ADHD Awareness: The Importance of Early and Appropriate Diagnosis, Holistic Treatment, and Access to Education and Services
Since 2004, October has been recognized as National ADHD Awareness Month and is an opportunity to raise awareness and support for people who are affected by ADHD. In the United States, an estimated 8.4% of children and 2.5% of adults have ADHD5, which makes it one of the most common mental health conditions. During this month, we emphasize the importance of early and appropriate diagnosis, holistic treatment, and access to education and services.
Common therapeutic drug treatment for ADHD often includes stimulants. While stimulants can be extremely effective when appropriately prescribed by providers and used as directed by patients, it’s important to acknowledge that these medications carry certain risk factors. More than 16 million people are prescribed stimulants each year, and 5 million of those people report misusing them for the purpose of cognitive enhancement2. Specifically, between 2012 and 2019, stimulant deaths increased by 317%4, and the DEA is concerned that stimulant overprescribing could become as severe as the opioid crisis1.
Symptoms of ADHD in patients present a complex diagnosis process for providers. While the DSM-5 diagnostic criteria is a key component, several other considerations should be involved to ensure appropriate patient care and diagnosis is achieved. Clinical considerations for Schedule II drug classification would also suggest close monitoring, PDMP review, and urine drug screenings, with the goal of reducing misuse, abuse, and diversion. Additionally, with more complex patients, including those with concurrent Schedule drug prescriptions, providers should consider the risks vs. benefits of therapy, co-prescribing naloxone for safety when opioids are involved, and coordinating care with outside prescribers.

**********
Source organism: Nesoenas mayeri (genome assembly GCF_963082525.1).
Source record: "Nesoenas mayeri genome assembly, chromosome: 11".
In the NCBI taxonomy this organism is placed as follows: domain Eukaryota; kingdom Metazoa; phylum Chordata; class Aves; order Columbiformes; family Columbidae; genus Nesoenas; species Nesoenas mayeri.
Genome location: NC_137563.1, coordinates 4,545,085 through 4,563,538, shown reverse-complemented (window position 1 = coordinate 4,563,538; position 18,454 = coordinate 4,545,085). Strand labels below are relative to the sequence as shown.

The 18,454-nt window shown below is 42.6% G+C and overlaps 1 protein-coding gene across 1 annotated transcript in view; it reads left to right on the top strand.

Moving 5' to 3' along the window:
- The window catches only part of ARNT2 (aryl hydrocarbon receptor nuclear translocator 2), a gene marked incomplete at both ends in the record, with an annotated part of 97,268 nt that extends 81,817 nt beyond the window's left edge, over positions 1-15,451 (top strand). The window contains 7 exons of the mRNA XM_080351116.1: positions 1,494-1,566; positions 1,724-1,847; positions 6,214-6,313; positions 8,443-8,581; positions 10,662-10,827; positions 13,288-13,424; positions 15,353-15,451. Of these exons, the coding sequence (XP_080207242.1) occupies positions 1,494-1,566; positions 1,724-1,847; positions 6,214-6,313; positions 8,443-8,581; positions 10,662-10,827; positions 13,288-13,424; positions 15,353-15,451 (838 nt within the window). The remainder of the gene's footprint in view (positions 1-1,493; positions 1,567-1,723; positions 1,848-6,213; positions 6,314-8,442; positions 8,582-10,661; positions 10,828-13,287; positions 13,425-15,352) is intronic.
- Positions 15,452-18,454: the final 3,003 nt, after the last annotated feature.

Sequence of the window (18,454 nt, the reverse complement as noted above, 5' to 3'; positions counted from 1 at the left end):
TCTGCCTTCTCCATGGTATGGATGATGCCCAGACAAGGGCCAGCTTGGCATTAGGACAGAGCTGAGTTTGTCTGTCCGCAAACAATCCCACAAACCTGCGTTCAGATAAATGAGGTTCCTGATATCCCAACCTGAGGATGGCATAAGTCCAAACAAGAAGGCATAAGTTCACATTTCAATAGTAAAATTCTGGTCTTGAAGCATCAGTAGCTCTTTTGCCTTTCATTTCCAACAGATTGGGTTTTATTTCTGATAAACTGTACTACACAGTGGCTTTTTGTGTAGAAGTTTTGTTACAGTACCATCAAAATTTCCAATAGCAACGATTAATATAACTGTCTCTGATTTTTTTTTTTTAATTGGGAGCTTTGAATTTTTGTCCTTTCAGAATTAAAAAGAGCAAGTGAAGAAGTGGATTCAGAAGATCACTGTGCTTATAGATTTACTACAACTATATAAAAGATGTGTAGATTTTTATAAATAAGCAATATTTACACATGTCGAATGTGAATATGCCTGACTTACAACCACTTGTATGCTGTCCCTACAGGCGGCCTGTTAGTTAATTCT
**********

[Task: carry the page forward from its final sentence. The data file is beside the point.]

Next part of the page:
Disclaimer: Reference to CDC or HHS material does not constitute endorsement or recommendation by the U.S. Government or any of its agencies.
- Daily Mail. DEA Warns ADHD Prescription Could Be the Next Bad Opioid Crisis in Stinging Letter to Pharma. https://www.dailymail.co.uk/news/article-11593463/DEA-warns-ADHD-prescription-bad-opioid-crisis-stinging-letter-pharma.htm
- Volkow, N. D., Frieden, T. R., Hyde, P. S., & Cha, S. S. (2018). Medication-Assisted Therapies — Tackling the Opioid-Overdose Epidemic. American Journal of Psychiatry, 175(11), 1055-1056. doi:10.1176/appi.ajp.2018.17091048
- Substance Abuse and Mental Health Services Administration. Treatment for Stimulant Use Disorders. Treatment Improvement Protocol (TIP) Series 33. SAMHSA Publication No. PEP21-02-01- 004. Rockville, MD: Substance Abuse and Mental Health Services Administration, 2021.
- Centers For Disease Control and Prevention. Stimulant Guide. https://www.cdc.gov/drugoverdose/featured-topics/stimulant-guide.html
- Psychiatry.org – What is ADHD? https://www.psychiatry.org/patients-families/adhd/what-is-adhd#:~:text=An%20estimated%208.4%25%20of%20children,et%20al.%2C%202009